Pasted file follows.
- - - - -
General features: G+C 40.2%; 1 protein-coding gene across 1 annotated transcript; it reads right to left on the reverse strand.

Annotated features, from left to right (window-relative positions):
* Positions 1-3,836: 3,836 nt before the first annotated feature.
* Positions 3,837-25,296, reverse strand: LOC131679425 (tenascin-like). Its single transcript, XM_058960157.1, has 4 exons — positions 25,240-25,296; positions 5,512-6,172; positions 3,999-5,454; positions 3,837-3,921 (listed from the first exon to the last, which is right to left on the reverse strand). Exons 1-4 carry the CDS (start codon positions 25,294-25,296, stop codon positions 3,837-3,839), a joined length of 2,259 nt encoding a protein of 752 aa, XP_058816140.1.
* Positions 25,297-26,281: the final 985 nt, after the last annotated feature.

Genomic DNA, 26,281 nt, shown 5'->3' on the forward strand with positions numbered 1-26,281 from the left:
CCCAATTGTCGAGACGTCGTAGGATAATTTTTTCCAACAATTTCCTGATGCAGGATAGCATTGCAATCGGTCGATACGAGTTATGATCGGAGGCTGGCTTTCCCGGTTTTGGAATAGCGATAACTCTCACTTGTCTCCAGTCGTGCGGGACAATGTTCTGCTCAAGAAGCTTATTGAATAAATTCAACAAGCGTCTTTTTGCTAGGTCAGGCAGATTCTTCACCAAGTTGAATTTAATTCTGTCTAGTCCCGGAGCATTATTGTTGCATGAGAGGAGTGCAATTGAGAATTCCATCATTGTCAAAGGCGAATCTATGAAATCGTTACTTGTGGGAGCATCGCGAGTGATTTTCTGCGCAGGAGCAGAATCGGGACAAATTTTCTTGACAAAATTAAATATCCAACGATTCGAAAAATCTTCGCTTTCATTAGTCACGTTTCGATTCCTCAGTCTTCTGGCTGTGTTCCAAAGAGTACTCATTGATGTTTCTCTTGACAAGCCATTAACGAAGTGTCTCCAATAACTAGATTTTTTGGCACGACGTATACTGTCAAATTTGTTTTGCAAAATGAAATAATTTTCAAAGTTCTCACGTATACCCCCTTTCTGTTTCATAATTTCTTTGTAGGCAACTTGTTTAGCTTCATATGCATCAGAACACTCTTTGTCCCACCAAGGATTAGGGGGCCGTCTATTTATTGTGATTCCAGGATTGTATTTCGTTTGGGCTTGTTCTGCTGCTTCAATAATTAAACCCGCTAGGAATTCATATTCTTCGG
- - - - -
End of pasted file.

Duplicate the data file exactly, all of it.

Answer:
General features: G+C 40.2%; 1 protein-coding gene across 1 annotated transcript; it reads right to left on the reverse strand.

Annotated features, from left to right (window-relative positions):
* Positions 1-3,836: 3,836 nt before the first annotated feature.
* Positions 3,837-25,296, reverse strand: LOC131679425 (tenascin-like). Its single transcript, XM_058960157.1, has 4 exons — positions 25,240-25,296; positions 5,512-6,172; positions 3,999-5,454; positions 3,837-3,921 (listed from the first exon to the last, which is right to left on the reverse strand). Exons 1-4 carry the CDS (start codon positions 25,294-25,296, stop codon positions 3,837-3,839), a joined length of 2,259 nt encoding a protein of 752 aa, XP_058816140.1.
* Positions 25,297-26,281: the final 985 nt, after the last annotated feature.

Genomic DNA, 26,281 nt, shown 5'->3' on the forward strand with positions numbered 1-26,281 from the left:
CCCAATTGTCGAGACGTCGTAGGATAATTTTTTCCAACAATTTCCTGATGCAGGATAGCATTGCAATCGGTCGATACGAGTTATGATCGGAGGCTGGCTTTCCCGGTTTTGGAATAGCGATAACTCTCACTTGTCTCCAGTCGTGCGGGACAATGTTCTGCTCAAGAAGCTTATTGAATAAATTCAACAAGCGTCTTTTTGCTAGGTCAGGCAGATTCTTCACCAAGTTGAATTTAATTCTGTCTAGTCCCGGAGCATTATTGTTGCATGAGAGGAGTGCAATTGAGAATTCCATCATTGTCAAAGGCGAATCTATGAAATCGTTACTTGTGGGAGCATCGCGAGTGATTTTCTGCGCAGGAGCAGAATCGGGACAAATTTTCTTGACAAAATTAAATATCCAACGATTCGAAAAATCTTCGCTTTCATTAGTCACGTTTCGATTCCTCAGTCTTCTGGCTGTGTTCCAAAGAGTACTCATTGATGTTTCTCTTGACAAGCCATTAACGAAGTGTCTCCAATAACTAGATTTTTTGGCACGACGTATACTGTCAAATTTGTTTTGCAAAATGAAATAATTTTCAAAGTTCTCACGTATACCCCCTTTCTGTTTCATAATTTCTTTGTAGGCAACTTGTTTAGCTTCATATGCATCAGAACACTCTTTGTCCCACCAAGGATTAGGGGGCCGTCTATTTATTGTGATTCCAGGATTGTATTTCGTTTGGGCTTGTTCTGCTGCTTCAATAATTAAACCCGCTAGGAATTCATATTCTTCGG